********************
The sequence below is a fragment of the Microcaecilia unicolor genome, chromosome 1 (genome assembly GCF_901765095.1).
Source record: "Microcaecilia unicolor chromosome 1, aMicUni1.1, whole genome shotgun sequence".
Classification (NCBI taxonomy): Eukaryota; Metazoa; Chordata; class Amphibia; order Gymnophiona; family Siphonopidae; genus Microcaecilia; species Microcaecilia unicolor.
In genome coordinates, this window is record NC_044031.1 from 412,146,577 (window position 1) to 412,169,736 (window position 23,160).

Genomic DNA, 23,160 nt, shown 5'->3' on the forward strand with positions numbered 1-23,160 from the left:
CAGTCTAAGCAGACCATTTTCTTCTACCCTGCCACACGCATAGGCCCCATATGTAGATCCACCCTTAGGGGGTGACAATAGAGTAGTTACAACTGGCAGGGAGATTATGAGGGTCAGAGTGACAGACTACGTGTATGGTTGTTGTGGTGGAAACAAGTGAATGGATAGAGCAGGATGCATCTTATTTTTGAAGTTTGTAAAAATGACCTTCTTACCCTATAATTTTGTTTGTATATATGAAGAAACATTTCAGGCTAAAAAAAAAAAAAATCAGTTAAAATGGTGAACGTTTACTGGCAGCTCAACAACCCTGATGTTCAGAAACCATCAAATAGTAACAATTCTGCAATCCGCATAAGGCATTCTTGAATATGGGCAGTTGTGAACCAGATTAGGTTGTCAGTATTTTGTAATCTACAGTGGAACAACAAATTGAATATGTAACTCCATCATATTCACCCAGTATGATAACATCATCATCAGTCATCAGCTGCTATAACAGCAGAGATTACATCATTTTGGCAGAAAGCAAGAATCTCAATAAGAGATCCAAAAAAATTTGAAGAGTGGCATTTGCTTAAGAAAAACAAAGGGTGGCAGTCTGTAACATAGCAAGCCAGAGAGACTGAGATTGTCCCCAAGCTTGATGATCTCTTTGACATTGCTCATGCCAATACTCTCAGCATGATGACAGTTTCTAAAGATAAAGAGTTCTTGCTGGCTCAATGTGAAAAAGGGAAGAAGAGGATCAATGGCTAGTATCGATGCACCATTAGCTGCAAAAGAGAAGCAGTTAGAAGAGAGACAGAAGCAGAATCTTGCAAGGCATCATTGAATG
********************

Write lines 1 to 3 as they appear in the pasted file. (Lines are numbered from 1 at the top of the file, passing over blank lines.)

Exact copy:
The sequence below is a fragment of the Microcaecilia unicolor genome, chromosome 1 (genome assembly GCF_901765095.1).
Source record: "Microcaecilia unicolor chromosome 1, aMicUni1.1, whole genome shotgun sequence".
Classification (NCBI taxonomy): Eukaryota; Metazoa; Chordata; class Amphibia; order Gymnophiona; family Siphonopidae; genus Microcaecilia; species Microcaecilia unicolor.